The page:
# AP Physics 2 : Circuit Power

## Example Questions

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### Example Question #1 : Circuit Power

Consider the circuit:

What is the rate of power consumption in the circuit if every resistor has a resistance of ?

Explanation:

To calculate the power consumption of the circuit, we need to first reduce it to an equivalent circuit with a single resistor. Since each resistor has the same resistance, this solution will keep resistance calculations as multiples of  until the circuit is fully reduced.

Start with the two branches in parallel. We can condense R3 and R4, then solve for the total resistance of R2, R3, and R4.

The equivalent circuit now has three resistors in series (R1, Req, and R5), so we can simply add them all up:

Plug in the value for R:

Now we can use the equation for power:

Substituting in Ohm's law for current, we get:

### Example Question #78 : Circuit Properties

You have 4 resistors, , , , and , set up like this:

Their resistance are as follows:

If the battery has 8V, what is the total power dissipated through the resistors?

Explanation:

The equation for power is

In order to get the power, we need the current. To find the current, we need to get the total resistance, and use Ohm's Law ().

To find the total resistance, remember the equations for adding resistors is this:

Resistors  and  are in series, resistors  and  are in parallel, and resistors  and  are in series.

Now, we can find the current.

Finally, we can find the power.

Therefore, the power is 16W (watts).

### Example Question #79 : Circuit Properties

Calculate the power consumed across resistor .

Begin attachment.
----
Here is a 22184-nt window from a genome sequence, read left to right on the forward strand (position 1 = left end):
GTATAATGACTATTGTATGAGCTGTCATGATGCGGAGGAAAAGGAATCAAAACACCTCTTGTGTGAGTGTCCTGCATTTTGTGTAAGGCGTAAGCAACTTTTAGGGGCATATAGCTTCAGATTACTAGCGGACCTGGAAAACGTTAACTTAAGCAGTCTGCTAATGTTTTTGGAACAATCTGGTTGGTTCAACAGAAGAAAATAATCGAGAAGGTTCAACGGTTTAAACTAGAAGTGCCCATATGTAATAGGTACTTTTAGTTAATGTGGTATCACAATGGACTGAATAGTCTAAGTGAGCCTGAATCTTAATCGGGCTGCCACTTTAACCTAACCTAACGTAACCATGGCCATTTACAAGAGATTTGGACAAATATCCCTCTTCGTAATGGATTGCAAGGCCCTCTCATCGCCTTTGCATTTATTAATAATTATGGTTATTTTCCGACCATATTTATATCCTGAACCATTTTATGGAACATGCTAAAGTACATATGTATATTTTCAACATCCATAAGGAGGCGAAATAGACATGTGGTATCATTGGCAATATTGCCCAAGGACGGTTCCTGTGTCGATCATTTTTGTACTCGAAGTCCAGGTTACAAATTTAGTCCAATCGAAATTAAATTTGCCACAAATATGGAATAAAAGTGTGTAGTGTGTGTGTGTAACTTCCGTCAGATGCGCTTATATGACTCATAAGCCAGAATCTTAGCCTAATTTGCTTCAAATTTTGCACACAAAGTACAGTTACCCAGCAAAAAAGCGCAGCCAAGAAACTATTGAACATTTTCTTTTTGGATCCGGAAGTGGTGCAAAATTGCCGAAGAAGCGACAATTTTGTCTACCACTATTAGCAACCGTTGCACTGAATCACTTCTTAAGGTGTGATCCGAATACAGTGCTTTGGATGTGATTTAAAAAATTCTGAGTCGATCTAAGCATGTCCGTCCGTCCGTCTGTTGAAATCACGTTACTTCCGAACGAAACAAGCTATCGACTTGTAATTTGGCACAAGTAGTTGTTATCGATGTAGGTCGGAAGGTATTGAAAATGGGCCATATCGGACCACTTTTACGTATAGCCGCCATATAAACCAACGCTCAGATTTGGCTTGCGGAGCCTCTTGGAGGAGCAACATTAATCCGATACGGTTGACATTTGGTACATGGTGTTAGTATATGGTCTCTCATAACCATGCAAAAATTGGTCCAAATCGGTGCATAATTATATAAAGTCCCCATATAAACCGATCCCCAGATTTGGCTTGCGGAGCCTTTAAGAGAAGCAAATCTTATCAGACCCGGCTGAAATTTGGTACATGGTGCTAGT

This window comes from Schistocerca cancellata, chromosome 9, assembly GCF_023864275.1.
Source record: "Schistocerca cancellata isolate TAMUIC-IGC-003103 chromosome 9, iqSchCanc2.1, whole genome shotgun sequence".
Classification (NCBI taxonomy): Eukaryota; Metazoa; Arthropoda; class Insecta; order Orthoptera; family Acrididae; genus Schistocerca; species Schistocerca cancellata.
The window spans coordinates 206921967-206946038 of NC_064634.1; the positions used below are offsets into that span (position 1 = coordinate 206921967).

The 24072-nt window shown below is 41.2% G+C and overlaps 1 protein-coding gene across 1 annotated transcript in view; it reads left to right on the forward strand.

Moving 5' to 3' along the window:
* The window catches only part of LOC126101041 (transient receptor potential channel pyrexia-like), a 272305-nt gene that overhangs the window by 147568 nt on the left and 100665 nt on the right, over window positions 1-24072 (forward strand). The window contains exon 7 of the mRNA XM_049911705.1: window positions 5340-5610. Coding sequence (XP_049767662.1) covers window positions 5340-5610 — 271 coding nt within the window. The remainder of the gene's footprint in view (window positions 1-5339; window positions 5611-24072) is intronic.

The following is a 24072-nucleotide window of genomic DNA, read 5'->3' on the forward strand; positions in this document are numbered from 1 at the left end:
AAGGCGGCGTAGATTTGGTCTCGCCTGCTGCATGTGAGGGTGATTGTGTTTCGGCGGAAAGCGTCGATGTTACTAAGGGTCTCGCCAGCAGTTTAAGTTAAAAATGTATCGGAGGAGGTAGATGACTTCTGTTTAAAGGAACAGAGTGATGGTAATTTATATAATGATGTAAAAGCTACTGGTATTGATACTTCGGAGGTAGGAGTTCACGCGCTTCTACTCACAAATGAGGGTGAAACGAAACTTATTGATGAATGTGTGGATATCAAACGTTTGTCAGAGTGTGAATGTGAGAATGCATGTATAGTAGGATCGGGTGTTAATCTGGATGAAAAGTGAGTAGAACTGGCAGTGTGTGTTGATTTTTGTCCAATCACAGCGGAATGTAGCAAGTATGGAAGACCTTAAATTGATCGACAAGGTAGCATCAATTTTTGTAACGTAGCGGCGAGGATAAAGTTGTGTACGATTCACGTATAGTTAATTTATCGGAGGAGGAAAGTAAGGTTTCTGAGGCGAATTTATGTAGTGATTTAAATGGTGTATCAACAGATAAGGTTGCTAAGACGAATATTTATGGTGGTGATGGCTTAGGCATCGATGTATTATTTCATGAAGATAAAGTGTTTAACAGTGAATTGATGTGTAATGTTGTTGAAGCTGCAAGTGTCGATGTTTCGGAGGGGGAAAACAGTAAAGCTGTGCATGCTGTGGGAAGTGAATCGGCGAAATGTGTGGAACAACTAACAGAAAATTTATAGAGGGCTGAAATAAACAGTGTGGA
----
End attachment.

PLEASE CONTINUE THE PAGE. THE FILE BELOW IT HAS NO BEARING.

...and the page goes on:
Explanation:

To calculate power, we need two of the following three quantities: voltage, current, and resistance.

In this case, since we are lacking the voltage, let's try to find the current.

We can use Kirchoff's junction law to calculate current .

The current coming into the junction = the current coming out of the junction.

Let's take a look at the central junction to the right of resistor .

Now that we know  and , we can calculate power across the resistor.

### Example Question #80 : Circuit Properties

Elements A-D represent light bulbs.

Which of the following is true about these two circuits? Assume voltage sources have the same value and all the light bulbs are all identical.

Bulbs C and D have different brightnesses.

Bulbs A and B have different brightnesses.

Bulb A will be as bright as bulb C, but bulbs B and D will have a different brightness.

Bulbs A and B will be brighter than bulbs C and D.

All bulbs will have the same brightness.

Bulbs A and B will be brighter than bulbs C and D.

Explanation:

Since bulbs A and B are in parallel, they will have the same voltage, and since the bulbs are identical in resistance, they will have the same current running through them and will be just as bright.

Let's say the voltage source as a value of  and each bulb has a resistance of .

The current going through bulbs A and B is .

However, the current going through bulbs C and D is .

The current going through bulbs C and D is half as much as the other two, so their brightness will be less.

So, bulbs A and B will be brigher than bulbs C and D.

### Example Question #81 : Circuits